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Janesville gas station gets reprieve from demolition

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Neil Johnson
August 25, 2014

JANESVILLE—The city-owned former gas station on South Franklin Street got a reprieve from demolition Monday night, but the heat is on for a group proposing to save it.

In a 4-3 vote, the Janesville City Council voted to give a group seeking to fix the property and turn it into a classic auto museum 12 months to solidify the effort and four months to give the city a viable plan. If those benchmarks aren't met, the gas station likely will be demolished.

The move eschewed a recommendation by city staff to tear down the circa-1930 Standard Oil Station property at 101 S. Franklin St. Staff wants the building cleared for future expansion of the Janesville police headquarters, and to eliminate blight near downtown.

Under a motion by council member Doug Marklein, the council is allowing the group, Friends of Franklin Street Service Station, to drum up a plan and a “letter of intent,” including a financial plan to renovate the building and reuse it.

The council tied clauses to the motion that it won't help fund the project, and if the group can't forward a viable plan to the council by the end of the year, the city would move forward with demolishing the property.

The property needs $90,000 in repairs just to shore up its roof, and it could cost $250,000 to $290,000 to renovate the property for reuse, according to city estimates. The police department has no immediate plans to use the building or to expand. 

The council's decision came after about 25 residents who are members of the Friends of Franklin Street Service Station turned out to plead their case.

Tom Skinner, an auto enthusiast and part of the group, said the Friends want to turn the station into an auto museum that would highlight the city's past as a former General Motors town.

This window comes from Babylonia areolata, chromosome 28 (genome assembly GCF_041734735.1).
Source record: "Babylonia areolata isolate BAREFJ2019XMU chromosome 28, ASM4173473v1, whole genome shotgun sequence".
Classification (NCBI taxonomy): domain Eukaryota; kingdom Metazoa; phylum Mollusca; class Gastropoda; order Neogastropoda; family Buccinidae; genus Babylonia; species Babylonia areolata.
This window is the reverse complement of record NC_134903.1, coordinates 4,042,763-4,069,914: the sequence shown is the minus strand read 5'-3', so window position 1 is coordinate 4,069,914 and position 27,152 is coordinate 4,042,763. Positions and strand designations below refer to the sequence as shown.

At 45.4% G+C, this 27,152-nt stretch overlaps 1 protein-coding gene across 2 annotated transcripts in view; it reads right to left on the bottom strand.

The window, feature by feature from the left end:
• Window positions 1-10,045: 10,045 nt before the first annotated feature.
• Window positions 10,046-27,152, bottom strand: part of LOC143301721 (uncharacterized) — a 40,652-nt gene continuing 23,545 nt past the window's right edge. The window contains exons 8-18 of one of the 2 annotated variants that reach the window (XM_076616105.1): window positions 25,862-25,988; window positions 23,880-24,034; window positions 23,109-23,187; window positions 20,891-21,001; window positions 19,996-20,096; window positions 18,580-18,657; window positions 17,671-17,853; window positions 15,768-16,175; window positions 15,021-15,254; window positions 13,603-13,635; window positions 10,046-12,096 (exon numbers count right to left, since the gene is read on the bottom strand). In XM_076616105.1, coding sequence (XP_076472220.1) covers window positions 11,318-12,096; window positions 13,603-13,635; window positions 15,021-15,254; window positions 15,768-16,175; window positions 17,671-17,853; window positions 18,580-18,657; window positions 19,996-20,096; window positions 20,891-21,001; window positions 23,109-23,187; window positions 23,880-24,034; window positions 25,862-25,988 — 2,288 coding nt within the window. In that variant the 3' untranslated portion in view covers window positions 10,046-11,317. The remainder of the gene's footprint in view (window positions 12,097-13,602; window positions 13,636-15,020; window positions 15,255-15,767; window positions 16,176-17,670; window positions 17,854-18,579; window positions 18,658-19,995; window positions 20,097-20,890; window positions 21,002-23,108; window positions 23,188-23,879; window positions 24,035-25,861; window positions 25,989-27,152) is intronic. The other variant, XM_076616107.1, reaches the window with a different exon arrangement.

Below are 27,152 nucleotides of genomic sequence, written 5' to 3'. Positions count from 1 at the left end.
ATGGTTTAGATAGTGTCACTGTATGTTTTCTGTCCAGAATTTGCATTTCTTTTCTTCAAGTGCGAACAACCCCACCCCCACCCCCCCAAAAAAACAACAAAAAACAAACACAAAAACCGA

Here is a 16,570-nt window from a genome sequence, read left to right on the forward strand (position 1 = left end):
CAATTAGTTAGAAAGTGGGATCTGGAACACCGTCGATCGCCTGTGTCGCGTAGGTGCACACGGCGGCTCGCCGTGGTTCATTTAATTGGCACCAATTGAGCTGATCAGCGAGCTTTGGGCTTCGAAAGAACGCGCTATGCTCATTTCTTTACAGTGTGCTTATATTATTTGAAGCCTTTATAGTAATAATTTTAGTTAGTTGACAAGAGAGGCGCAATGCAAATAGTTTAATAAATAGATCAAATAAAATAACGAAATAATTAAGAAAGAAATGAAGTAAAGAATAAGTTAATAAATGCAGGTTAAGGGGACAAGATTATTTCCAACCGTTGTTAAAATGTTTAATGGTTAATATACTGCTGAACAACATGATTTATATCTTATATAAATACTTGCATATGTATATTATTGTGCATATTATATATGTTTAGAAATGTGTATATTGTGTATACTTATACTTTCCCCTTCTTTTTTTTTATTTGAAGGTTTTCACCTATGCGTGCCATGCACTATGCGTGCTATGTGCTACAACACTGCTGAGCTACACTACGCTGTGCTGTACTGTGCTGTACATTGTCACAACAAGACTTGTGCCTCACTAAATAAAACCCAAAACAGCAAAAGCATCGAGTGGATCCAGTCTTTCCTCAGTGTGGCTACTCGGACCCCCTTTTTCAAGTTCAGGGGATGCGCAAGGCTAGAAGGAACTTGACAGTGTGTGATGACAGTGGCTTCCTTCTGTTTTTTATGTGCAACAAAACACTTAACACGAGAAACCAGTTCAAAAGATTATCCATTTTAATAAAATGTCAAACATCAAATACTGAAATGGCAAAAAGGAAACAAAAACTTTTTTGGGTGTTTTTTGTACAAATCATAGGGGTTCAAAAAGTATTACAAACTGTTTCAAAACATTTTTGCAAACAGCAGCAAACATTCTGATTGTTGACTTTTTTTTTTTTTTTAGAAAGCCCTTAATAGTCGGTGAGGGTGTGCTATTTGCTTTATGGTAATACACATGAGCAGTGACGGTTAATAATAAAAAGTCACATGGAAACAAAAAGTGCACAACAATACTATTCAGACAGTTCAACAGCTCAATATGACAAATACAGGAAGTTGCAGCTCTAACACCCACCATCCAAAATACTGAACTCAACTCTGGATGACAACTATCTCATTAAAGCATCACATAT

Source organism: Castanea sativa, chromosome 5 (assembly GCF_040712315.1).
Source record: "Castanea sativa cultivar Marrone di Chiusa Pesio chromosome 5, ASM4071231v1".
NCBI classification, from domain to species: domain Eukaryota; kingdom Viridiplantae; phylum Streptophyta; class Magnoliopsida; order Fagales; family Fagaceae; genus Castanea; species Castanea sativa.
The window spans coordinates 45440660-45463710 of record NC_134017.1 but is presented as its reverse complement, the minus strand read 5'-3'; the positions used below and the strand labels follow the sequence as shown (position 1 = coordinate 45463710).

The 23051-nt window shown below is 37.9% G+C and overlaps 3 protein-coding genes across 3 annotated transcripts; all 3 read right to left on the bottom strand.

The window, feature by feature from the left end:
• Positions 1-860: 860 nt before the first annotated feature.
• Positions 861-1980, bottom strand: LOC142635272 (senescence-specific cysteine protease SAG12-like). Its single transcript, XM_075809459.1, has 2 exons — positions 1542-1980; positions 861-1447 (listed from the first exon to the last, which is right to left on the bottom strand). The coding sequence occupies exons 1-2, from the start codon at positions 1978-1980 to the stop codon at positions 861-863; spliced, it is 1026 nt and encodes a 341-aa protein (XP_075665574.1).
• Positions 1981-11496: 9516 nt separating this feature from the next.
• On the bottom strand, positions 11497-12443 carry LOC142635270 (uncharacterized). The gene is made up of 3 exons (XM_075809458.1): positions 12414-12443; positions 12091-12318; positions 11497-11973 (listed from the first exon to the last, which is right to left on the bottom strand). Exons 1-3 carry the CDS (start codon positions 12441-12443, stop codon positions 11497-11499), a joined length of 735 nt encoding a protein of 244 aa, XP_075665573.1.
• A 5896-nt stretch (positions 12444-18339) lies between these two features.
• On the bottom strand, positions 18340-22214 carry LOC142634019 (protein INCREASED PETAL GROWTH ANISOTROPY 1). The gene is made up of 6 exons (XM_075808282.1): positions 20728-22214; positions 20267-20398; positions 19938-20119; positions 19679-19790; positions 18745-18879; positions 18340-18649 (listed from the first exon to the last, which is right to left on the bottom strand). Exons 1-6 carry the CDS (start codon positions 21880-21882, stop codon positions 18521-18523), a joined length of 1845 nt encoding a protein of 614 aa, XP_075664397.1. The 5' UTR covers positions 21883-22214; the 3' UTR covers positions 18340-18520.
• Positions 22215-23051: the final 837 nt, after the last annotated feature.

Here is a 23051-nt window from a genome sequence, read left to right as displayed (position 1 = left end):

While the group just organized in the last few weeks, it has members who have worked with the city to renovate Oak Hill Chapel and save it from demolition.

Those members believe they can work with the city to get historic designation for the property, which Skinner said could fuel grant funding.

Skinner said the group is prepared to launch a fundraising effort now. Other members have a Facebook page running for the plan and are working to launch a website.

Council members Douglas Marklein, Matt Kealy, Brian Fitzgerald and Sam Liebert supported a year reprieve on demolishing the building.

“Give them a year,” Marklein said, although he said the group shouldn't “plan on very much city contributions” to staff the property or pay for the work.

He said the most the council should be willing to OK is a “reasonable” lease to the group.

Building and Development Services Manager Gale Price cautioned the council to remember the future police station expansion, even though it could be 10 or more years away.

Price said the police station could be expanded to the north instead of the east, where the gas station now stands. However, that would involve, at the very least, moving existing electrical and gas utilities. Costs for that could add about $70,000 to any expansion project.

Some council members seem to be running out of patience for the old building.

Council President DuWayne Severson and council members Mark Bobzien and Jim Farrell voted against giving the group time to save the building.

Severson said he believes delaying demolition is just kicking the can on the issue. He said other groups have lobbied hard to save the station in the past, but their efforts to find another use for it have fizzled.

“I'm concerned we wait another twelve months we're going to be back in the same situation. It's going to be an issue again,” he said.

Also on Monday, the council:

-- Voted 6-1 to approve a resolution placing a referendum on the November ballot asking taxpayers to allow the city to exceed state-imposed revenue limits by $1.2 million per year for city street improvements.

The council amended the sunset clause on the referendum from 10 years to five years. Some council members said a five-year referendum could be more palatable to voters than a 10-year plan.   

-- Took no action on two direct legislation petitions submitted by resident Billy McCoy which seek to delay plans to build a new Milton Avenue fire station and to force voter referendums on city projects costing more than $2 million. The petitions have clauses that would place both on the ballot as referendums.

Council members in discussion Monday unanimously said they would not support either petition. City attorney Wald Klimczyk last week issued an opinion stating the petitions were invalid.

According to state statute, the council has until Sept. 14 to take any action on the petitions.



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